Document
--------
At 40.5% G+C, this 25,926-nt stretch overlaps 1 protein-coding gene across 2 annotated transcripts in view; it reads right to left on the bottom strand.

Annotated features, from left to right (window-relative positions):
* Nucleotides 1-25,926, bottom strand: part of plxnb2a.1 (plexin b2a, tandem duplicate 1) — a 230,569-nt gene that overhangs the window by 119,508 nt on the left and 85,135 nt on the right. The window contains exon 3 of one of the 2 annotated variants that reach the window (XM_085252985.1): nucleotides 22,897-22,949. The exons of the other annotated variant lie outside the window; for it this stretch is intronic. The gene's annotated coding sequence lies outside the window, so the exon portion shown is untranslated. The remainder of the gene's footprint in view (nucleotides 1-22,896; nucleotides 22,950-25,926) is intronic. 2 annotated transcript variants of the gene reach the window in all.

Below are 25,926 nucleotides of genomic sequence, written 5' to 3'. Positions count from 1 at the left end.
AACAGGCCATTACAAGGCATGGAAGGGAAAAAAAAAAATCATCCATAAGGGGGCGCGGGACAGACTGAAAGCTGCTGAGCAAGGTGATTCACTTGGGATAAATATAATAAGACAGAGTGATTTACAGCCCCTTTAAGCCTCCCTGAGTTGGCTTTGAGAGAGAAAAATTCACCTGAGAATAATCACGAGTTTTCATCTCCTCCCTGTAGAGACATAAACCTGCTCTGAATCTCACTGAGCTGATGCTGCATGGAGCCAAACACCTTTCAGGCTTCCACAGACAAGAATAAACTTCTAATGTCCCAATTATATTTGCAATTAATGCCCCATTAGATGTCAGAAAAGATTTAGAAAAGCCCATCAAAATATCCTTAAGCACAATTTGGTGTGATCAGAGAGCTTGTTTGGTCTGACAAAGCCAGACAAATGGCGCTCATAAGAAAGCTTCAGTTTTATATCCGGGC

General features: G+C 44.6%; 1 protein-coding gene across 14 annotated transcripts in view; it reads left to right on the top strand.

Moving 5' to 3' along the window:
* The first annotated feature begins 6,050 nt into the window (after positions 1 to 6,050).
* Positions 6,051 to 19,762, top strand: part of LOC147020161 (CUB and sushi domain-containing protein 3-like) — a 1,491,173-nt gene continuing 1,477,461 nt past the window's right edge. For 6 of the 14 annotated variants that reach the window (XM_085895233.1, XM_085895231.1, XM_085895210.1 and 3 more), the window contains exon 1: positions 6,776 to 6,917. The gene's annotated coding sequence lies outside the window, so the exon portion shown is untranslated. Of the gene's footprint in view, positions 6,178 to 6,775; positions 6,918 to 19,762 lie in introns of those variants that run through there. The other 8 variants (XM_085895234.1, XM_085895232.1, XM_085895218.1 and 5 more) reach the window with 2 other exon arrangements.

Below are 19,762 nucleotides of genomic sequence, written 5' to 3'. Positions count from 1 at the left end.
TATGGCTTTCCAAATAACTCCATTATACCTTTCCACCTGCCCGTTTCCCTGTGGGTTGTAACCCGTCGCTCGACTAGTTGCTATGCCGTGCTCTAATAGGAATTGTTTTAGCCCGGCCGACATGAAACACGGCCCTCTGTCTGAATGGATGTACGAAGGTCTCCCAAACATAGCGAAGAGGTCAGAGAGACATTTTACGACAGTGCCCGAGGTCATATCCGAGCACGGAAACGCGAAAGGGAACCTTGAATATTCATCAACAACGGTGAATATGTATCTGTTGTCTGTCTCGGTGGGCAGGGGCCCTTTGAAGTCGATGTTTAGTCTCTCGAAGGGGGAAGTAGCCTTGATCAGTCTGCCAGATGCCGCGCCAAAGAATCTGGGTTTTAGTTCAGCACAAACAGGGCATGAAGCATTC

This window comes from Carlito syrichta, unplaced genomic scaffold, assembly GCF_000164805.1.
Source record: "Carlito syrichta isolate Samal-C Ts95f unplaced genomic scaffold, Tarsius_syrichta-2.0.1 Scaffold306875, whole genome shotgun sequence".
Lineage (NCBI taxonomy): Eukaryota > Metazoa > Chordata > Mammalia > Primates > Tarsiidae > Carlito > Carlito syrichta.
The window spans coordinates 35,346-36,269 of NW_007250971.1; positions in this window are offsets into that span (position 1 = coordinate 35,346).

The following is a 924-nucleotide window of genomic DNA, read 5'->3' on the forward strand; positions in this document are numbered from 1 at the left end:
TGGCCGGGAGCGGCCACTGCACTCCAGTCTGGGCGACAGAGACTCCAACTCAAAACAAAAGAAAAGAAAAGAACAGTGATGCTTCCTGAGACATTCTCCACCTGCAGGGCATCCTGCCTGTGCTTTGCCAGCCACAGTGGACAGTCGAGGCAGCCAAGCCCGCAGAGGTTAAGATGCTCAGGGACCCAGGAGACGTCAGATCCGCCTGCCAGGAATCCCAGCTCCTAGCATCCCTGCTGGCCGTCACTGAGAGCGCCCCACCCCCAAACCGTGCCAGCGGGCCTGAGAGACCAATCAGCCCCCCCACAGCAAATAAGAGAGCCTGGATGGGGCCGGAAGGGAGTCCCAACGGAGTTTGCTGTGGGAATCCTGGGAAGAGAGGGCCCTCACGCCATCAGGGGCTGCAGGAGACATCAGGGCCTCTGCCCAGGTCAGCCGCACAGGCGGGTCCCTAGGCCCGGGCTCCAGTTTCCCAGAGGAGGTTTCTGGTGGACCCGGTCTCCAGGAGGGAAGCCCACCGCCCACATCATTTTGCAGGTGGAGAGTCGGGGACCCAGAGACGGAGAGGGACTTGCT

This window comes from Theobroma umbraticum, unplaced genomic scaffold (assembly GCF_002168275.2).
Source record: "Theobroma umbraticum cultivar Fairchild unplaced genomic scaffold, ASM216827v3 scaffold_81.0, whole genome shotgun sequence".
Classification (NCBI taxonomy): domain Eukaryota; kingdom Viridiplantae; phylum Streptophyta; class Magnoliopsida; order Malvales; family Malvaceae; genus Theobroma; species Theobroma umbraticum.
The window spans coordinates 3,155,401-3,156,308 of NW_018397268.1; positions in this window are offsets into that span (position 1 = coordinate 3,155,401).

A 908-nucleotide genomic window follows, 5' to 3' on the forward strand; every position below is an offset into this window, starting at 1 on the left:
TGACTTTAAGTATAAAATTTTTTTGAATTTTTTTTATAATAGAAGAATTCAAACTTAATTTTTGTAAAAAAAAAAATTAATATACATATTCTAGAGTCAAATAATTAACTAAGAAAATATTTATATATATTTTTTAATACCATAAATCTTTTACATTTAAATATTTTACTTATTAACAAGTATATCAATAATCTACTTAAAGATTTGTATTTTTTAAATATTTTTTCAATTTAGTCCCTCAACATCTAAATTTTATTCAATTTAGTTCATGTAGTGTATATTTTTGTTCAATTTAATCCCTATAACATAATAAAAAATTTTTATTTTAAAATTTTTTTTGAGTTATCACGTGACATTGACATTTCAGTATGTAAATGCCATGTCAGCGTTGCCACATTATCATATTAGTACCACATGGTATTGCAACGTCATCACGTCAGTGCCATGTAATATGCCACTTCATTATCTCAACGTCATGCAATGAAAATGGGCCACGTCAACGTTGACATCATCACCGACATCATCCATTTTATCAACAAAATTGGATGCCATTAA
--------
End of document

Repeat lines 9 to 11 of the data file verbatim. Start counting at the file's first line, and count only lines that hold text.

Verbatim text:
* Positions 6,051 to 19,762, top strand: part of LOC147020161 (CUB and sushi domain-containing protein 3-like) — a 1,491,173-nt gene continuing 1,477,461 nt past the window's right edge. For 6 of the 14 annotated variants that reach the window (XM_085895233.1, XM_085895231.1, XM_085895210.1 and 3 more), the window contains exon 1: positions 6,776 to 6,917. The gene's annotated coding sequence lies outside the window, so the exon portion shown is untranslated. Of the gene's footprint in view, positions 6,178 to 6,775; positions 6,918 to 19,762 lie in introns of those variants that run through there. The other 8 variants (XM_085895234.1, XM_085895232.1, XM_085895218.1 and 5 more) reach the window with 2 other exon arrangements.

Below are 19,762 nucleotides of genomic sequence, written 5' to 3'. Positions count from 1 at the left end.
TATGGCTTTCCAAATAACTCCATTATACCTTTCCACCTGCCCGTTTCCCTGTGGGTTGTAACCCGTCGCTCGACTAGTTGCTATGCCGTGCTCTAATAGGAATTGTTTTAGCCCGGCCGACATGAAACACGGCCCTCTGTCTGAATGGATGTACGAAGGTCTCCCAAACATAGCGAAGAGGTCAGAGAGACATTTTACGACAGTGCCCGAGGTCATATCCGAGCACGGAAACGCGAAAGGGAACCTTGAATATTCATCAACAACGGTGAATATGTATCTGTTGTCTGTCTCGGTGGGCAGGGGCCCTTTGAAGTCGATGTTTAGTCTCTCGAAGGGGGAAGTAGCCTTGATCAGTCTGCCAGATGCCGCGCCAAAGAATCTGGGTTTTAGTTCAGCACAAACAGGGCATGAAGCATTC